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Pat Travers: Blues On Fire

Album Review

Back to the blues of the 1920s.

Although he found fame in the 1970s as a hard-rock guitarist, the music of Canadian Pat Travers has always enjoyed a solid grounding in the blues. In older age, those influences grew ever more pronounced.

Travers’s latest album offers electrified renditions of songs first recorded acoustically by such 1920s visually challenged originals as Blind Blake, Blind Willie Johnson, Blind Willie McTell and Blind Boy Fuller. Even Pat can’t resist cracking a mild gag about their names in his sleeve notes (“I wonder whether they bumped into each other very much back then?”). 

Blind Blake’s Black Dog Blues kicks things off with a display of ZZ Top-esque grit, with Back Water Blues adhering stoically to the genre’s template thanks to some searing guitar stabs and the lyric of a house ‘high on a lonesome hill’. Meanwhile, Bessie Smith’s jazzy Nobody Loves You When You’re Down And Out is an undoubted crowning moment.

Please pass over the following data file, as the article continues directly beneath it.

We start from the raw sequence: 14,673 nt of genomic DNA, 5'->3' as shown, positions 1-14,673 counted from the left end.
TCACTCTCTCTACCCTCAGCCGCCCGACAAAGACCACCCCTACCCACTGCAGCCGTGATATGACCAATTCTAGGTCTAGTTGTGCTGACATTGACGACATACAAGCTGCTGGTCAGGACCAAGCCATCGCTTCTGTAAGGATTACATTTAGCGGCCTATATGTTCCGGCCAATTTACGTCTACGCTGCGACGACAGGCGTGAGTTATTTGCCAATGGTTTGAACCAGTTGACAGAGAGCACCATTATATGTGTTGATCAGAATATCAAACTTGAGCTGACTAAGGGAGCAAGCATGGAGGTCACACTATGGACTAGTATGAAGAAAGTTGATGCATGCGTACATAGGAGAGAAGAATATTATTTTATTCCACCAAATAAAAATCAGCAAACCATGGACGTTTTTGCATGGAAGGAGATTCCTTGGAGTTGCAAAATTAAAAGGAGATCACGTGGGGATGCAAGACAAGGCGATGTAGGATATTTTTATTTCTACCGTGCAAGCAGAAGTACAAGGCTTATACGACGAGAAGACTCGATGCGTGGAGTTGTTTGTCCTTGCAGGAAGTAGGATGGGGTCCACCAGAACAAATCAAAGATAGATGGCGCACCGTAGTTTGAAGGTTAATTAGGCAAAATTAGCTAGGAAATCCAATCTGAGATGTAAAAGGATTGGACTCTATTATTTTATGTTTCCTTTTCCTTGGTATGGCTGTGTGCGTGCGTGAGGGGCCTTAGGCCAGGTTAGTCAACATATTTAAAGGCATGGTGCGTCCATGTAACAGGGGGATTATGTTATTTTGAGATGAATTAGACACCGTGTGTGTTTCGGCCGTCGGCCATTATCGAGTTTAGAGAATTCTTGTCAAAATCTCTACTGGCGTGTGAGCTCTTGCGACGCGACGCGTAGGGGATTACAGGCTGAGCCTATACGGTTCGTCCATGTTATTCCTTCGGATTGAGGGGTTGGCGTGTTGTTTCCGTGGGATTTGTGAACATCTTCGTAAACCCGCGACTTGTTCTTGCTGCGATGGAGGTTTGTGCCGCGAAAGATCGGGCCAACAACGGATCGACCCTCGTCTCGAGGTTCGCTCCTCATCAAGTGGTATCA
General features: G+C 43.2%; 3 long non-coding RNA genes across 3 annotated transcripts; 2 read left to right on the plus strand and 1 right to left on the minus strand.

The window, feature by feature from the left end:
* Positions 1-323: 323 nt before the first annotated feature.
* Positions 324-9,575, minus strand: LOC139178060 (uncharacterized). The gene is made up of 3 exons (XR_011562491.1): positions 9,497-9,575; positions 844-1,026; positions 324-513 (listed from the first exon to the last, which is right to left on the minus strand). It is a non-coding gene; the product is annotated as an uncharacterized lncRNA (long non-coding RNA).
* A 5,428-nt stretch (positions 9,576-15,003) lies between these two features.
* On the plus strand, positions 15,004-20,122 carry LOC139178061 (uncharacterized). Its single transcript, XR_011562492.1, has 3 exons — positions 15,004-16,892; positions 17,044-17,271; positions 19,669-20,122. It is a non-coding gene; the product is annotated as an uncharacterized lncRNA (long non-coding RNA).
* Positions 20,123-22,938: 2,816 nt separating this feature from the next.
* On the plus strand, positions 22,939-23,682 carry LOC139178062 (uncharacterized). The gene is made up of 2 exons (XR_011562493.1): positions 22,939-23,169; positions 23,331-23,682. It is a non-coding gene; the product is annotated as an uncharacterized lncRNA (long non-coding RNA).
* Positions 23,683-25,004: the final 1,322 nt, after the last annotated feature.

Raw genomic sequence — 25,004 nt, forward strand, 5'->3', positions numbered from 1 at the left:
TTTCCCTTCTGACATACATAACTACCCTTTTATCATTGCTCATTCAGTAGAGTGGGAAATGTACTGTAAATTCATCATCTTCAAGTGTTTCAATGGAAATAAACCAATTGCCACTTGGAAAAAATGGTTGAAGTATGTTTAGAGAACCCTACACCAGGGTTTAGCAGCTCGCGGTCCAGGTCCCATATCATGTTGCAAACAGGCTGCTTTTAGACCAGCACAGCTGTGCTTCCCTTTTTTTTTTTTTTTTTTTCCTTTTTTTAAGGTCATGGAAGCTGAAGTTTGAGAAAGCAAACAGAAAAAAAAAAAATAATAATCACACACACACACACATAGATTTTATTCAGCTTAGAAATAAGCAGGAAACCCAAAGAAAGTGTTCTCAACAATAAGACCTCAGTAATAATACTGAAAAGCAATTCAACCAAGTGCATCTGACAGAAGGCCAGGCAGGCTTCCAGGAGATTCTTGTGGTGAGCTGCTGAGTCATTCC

Seeking woe-inspiring, liquor-fuelled odes to cheating, hard-loving women that crush the listener’s heart by leaving town after midnight on a lonesome train? Then look no further.

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